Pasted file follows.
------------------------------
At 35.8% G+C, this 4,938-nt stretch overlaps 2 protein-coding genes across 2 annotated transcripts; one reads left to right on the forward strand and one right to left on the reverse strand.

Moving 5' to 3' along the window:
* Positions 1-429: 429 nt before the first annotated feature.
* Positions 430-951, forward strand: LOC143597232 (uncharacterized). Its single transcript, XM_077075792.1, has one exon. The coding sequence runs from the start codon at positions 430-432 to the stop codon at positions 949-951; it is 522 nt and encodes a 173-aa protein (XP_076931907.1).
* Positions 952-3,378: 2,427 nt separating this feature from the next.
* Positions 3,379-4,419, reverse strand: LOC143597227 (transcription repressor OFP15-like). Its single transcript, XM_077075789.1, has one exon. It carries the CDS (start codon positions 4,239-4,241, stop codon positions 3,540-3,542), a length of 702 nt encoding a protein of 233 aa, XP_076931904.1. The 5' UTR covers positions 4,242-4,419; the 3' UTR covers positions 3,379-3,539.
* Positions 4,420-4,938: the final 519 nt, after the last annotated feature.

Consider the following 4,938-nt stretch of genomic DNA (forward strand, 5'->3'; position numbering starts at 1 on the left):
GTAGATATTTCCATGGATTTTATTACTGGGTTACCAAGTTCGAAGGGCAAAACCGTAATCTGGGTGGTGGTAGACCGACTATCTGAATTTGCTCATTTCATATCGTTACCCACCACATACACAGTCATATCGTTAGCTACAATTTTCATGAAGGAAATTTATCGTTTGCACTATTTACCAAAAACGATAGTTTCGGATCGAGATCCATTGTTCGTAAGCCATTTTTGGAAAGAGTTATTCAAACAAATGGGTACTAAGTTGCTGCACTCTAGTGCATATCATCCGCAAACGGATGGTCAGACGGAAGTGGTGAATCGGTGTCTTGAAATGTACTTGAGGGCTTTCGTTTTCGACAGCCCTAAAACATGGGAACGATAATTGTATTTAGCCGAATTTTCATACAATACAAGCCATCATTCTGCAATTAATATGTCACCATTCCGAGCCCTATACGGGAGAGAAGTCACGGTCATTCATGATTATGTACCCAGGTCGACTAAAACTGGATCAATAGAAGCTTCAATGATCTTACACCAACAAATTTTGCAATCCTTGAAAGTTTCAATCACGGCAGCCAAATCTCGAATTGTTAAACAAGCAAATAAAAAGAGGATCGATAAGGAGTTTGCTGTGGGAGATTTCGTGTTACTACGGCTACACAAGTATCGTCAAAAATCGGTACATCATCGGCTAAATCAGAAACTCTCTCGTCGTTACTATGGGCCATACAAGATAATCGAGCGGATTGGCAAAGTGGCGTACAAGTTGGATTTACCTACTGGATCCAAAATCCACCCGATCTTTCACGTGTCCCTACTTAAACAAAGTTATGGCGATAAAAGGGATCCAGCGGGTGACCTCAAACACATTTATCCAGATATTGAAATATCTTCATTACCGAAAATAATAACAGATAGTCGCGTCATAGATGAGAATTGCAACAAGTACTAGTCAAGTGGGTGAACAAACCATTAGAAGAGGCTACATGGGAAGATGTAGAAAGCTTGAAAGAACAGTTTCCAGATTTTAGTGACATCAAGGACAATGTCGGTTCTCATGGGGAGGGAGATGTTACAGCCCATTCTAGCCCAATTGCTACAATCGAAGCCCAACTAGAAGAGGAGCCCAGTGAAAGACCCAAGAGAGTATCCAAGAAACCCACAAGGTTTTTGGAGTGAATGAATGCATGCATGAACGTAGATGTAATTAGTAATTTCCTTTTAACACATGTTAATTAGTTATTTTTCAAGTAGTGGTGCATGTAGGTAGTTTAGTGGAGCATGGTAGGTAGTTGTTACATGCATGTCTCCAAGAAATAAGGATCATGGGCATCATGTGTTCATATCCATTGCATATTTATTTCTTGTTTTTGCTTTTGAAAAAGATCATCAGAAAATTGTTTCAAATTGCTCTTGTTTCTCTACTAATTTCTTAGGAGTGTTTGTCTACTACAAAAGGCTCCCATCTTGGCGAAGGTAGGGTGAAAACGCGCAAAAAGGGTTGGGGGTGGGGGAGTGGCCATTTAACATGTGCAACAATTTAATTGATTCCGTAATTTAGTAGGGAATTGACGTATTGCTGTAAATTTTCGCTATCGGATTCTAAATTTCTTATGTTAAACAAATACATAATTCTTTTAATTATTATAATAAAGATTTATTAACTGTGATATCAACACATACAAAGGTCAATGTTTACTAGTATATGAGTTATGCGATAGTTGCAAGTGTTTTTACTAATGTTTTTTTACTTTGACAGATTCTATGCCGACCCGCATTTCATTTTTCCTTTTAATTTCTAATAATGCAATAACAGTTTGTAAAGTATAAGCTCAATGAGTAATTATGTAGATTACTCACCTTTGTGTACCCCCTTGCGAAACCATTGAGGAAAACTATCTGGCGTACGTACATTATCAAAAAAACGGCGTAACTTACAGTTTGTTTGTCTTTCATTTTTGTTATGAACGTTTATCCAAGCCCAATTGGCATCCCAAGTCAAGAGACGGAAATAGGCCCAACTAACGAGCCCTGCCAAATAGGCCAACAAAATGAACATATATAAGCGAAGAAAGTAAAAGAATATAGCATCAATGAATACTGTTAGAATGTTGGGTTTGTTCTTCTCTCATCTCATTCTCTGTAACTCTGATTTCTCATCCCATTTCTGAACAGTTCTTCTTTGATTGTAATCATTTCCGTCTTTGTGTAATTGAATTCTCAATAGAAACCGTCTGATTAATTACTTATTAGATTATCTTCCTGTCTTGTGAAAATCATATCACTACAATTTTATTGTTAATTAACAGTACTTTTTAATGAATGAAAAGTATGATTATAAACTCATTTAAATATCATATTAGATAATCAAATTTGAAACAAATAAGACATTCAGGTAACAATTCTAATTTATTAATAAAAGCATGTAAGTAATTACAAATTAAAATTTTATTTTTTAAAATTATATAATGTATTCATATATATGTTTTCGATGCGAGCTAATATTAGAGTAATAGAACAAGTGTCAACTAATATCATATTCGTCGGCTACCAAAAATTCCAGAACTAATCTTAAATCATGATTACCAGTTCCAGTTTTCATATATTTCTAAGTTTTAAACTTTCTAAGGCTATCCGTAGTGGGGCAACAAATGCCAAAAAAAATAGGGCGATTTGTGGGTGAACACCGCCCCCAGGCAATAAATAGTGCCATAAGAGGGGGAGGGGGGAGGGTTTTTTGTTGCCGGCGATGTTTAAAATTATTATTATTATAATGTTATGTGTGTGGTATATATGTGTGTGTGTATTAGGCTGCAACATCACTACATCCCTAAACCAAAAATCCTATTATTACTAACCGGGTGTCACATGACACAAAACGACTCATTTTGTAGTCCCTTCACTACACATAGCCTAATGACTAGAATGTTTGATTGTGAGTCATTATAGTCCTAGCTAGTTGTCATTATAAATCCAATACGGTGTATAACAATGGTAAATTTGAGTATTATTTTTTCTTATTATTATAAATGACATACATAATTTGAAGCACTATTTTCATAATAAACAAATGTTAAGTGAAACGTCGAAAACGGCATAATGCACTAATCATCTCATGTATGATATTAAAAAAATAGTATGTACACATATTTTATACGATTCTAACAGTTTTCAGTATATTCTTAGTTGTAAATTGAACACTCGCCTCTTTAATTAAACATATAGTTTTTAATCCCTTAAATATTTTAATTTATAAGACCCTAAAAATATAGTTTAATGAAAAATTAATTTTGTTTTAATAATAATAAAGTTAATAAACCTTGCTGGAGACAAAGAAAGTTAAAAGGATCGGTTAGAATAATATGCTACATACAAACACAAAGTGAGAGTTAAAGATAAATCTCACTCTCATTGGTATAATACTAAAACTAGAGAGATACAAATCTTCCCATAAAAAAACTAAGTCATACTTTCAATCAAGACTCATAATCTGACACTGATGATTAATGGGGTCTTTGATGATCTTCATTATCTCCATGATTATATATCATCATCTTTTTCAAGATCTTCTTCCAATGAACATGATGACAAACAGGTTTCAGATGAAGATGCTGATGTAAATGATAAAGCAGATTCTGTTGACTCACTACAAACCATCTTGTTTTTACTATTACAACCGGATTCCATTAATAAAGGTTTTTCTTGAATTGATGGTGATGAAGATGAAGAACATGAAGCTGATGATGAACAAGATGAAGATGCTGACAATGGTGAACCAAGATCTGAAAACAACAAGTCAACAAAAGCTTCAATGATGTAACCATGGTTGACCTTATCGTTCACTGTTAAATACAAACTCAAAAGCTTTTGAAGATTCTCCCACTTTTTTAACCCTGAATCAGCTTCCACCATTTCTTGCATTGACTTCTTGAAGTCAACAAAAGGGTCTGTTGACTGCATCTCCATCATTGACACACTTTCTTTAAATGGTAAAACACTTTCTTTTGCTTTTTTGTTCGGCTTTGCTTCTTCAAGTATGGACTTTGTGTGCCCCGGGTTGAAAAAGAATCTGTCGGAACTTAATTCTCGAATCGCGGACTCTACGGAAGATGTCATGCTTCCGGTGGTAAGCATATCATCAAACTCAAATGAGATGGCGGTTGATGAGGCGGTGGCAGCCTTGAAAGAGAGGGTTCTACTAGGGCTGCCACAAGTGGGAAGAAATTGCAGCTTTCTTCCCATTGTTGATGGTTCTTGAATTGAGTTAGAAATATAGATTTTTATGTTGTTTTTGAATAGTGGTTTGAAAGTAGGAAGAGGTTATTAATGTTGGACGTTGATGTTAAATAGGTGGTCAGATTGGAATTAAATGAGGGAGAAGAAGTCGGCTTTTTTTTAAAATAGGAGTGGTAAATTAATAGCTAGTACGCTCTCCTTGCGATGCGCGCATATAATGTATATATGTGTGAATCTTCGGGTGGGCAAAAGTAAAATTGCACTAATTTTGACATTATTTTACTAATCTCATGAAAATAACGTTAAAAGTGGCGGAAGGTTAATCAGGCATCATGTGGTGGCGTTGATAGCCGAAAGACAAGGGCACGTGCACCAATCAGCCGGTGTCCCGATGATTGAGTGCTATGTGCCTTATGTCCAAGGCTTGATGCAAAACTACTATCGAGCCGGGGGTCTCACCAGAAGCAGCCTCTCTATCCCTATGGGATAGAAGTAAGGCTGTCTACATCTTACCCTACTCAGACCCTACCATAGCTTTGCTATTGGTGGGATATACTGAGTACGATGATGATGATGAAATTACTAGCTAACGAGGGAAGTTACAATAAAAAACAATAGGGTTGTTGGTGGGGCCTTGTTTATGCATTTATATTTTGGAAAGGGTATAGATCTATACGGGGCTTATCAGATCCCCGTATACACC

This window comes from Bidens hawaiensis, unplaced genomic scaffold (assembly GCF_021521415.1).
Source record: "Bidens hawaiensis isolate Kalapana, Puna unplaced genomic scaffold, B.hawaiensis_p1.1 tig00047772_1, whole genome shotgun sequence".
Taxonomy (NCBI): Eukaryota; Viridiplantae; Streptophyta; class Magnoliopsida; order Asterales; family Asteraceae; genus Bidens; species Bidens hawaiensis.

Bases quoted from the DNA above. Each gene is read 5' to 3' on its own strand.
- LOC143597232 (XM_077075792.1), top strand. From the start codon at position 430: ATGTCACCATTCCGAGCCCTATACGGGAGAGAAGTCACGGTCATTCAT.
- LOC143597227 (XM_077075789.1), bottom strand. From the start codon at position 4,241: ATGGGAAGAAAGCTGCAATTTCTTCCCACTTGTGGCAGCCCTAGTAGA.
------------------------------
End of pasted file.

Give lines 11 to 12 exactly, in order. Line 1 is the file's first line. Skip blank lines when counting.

Source record: "Bidens hawaiensis isolate Kalapana, Puna unplaced genomic scaffold, B.hawaiensis_p1.1 tig00047772_1, whole genome shotgun sequence".
Taxonomy (NCBI): Eukaryota; Viridiplantae; Streptophyta; class Magnoliopsida; order Asterales; family Asteraceae; genus Bidens; species Bidens hawaiensis.